Charlie Munger – A Practical Thought

Charlie Munger – A Practical Thought

“If, in your thinking, you rely entirely on others, often through purchase of professional advice, whenever outside a small territory of your own, you will suffer much calamity.”

Charlie Munger, “Damn Right”, Appendix D – Practical Thought about Practical Thought?

Estimated reading time, 3 minutes, 45 seconds

Quotation Continued

“And it is not just difficulties in complex coordination that will do you in. You will also suffer from the reality evoked by the Shavian character who said: “in the last analysis, every profession is a conspiracy against the laity.”

Indeed, a Shavian character, for once, understated the horrors of something Shaw didn’t like. It is not usually the conscious malfeasance of your narrow professional adviser that does you in. Instead, your troubles come from his subconscious bias. His cognition will often be impaired, for your purposes, by financial incentives different from yours. And he will also suffer from the psychological defect caught by the proverb: “to a man with a hammer, every problem looks like a nail.”

End QUOTE

Often when I share my opinions with others, I’m aware that I may be speaking as, “a man with a hammer”. It concerns me that the nature of my trade is such that my thoughts and actions may be impaired due to my own personal or professional bias. As Munger points out, financial incentives which may conflict with my client’s best interest could be influencing my comments, “with no conscious malfeasance.” Recognizing a problem exists is the first step toward solving a problem.

As a result of Munger’s practical thought, I often offer the proverb about, “The man with a hammer”, as a form of warning label attached to an opinion. The presence of bias is why we are intuitively guarded against the opinions of others, especially when it could mean we are being separated from our wallets. Charlie describes our suspicions about those offering to “help” us in a way that makes it clear and logical.

An independent mindset is critically important when it comes to investing. It may take several decades to gain useful insights and build a reputation and then in a matter of minutes the reputation can be ruined by delusional thinking that ignores the presence of a financial bias, or any other bias for that matter.

The man with a hammer can be found just about anywhere. The prudence of, “Caveat Emptor” or “Buyer Beware”, has been practiced for a long time because the same vulnerabilities exist in other professions and in most walks of life, from the food we eat to the medicines we take.

As an example, you can make your Will in your own handwriting on the back of a napkin. A lawyer preparing your Will would hopefully be using other ideas and techniques. Either way could work, but the legal professional may, “through no conscious malfeasance”, convince you that a professional opinion, (likely their own), is necessary in order to choose the “right” wording and technique to prepare the document “correctly” on your behalf.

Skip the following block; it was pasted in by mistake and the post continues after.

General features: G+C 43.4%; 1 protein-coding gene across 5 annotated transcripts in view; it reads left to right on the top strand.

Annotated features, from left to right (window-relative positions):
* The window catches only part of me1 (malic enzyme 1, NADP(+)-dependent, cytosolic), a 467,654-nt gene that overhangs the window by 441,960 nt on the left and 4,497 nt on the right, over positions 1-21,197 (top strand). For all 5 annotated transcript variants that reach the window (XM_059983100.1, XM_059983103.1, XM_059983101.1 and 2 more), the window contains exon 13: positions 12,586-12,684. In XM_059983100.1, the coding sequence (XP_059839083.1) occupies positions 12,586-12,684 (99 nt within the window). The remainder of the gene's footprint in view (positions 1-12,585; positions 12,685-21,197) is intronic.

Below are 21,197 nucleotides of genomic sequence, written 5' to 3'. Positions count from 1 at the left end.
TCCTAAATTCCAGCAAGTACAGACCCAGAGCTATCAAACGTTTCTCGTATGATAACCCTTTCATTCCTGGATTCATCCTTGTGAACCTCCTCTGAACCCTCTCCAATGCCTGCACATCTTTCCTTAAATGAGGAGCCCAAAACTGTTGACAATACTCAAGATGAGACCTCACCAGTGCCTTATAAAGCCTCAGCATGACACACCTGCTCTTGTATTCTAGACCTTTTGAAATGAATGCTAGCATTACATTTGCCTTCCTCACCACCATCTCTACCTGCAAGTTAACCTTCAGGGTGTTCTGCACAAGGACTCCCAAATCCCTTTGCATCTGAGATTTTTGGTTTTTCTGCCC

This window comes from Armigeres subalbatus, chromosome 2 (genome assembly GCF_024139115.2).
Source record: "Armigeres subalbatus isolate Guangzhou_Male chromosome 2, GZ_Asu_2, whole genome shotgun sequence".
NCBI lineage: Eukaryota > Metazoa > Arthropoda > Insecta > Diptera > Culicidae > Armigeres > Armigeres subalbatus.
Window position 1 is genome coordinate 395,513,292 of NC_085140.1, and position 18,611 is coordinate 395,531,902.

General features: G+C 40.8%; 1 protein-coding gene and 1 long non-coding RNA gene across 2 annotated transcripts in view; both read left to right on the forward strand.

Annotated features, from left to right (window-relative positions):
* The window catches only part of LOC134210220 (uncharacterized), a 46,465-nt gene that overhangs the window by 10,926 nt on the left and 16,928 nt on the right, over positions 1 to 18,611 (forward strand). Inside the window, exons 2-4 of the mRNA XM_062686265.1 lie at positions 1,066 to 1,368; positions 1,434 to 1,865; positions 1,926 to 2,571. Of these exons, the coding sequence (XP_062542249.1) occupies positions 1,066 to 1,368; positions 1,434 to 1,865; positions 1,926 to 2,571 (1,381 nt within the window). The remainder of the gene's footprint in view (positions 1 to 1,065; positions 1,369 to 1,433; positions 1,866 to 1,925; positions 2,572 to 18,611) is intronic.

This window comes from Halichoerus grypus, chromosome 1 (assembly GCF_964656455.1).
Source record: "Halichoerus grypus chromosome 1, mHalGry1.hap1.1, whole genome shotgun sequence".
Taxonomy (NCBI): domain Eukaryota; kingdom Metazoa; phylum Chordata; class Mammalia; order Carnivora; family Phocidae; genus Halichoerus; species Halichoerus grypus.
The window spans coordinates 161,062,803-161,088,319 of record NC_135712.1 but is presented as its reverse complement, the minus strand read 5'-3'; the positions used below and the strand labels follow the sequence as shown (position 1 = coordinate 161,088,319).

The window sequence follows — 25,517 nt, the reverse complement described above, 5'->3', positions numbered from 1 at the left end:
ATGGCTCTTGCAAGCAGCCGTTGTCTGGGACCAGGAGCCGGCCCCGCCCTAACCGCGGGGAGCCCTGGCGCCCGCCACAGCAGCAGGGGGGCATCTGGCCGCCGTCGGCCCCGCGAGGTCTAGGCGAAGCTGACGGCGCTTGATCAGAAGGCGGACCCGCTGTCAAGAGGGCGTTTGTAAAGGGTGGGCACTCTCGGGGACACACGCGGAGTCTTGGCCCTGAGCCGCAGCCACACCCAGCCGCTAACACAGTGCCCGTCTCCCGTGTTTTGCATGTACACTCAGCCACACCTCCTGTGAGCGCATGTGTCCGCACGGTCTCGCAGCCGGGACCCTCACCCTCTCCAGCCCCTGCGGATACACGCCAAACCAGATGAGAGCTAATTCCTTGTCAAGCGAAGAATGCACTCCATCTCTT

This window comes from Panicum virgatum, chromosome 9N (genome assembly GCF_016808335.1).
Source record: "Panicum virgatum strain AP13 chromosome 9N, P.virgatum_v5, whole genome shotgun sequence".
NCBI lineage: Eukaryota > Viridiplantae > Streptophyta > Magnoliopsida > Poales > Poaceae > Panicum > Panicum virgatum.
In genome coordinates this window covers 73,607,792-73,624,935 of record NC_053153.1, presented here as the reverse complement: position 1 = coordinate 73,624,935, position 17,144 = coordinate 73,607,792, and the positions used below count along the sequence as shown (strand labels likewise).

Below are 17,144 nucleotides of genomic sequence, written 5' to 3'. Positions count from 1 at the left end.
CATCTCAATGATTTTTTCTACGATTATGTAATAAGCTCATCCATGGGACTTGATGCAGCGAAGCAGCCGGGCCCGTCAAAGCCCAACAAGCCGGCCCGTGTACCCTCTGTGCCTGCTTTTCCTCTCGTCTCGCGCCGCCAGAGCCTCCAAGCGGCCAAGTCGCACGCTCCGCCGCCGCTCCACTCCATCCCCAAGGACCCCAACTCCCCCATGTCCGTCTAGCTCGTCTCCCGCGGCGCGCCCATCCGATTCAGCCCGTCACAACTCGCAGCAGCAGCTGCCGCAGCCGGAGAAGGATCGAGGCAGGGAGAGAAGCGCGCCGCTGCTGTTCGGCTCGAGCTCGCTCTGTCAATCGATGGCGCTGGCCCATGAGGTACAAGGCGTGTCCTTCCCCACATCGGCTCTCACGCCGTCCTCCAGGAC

As with most of humanity, many professional advisors also want to be appreciated for what they know or what they can do to benefit others. Also many professionals work hard to be “indispensable” to gain the continuing favor of their employer/clients. As a result, there is a predisposition to do the right thing, not just because it’s the right thing to do, but because doing so will continue to support an appreciative environment which includes the ongoing prosperity of the advisor.

In the process of gaining your appreciation and making the advisor indispensable, the advisors depth of knowledge including all the tools of the trade will be on full display, much like a peacock at the zoo! Whether we care to admit it or not, we make snap judgements on who we favor with our trust so to gain that trust, most of us are inclined to polish our attractive attributes and downplay our negative attributes. In the arena of professional advice, there is a wide range of opportunities available to accentuate the attractive qualities that may be valued by any given individual. Everyone has a “hot button”, something that compels them to act, and so successful professional advisors learn to know what that hot button is and how to appeal to it.

The “involuntary” subconscious response to our human condition, to give or gain appreciation, is part of what makes us vulnerable to the man with a hammer or to become the man with a hammer. All we can do to protect ourselves is to exercise good due diligence to ensure we maintain clear thinking to make wise choices. Considering all the facts, taking the time to study, is time consuming and we often realize that the more we think we know, the more we know we don’t know. Most of us are overwhelmed outside of a small territory of our own (our circle of competence) so the vulnerability causes all sorts of inefficient behavior.

Trust in the advisor is often the default for busy people. In my opinion, subjecting one’s opinions to the scrutiny of others in a critical but openly supportive environment is the best insurance against the risk of trusting a man with a hammer. I like to think PEACE™ is helping with that process, but then, heads up! I’m a man with a hammer and this is another problem that looks like a nail! :)

Related reading can be found at,

The Helpers Meet the Gotrocks Family

and at

Insight from the Field

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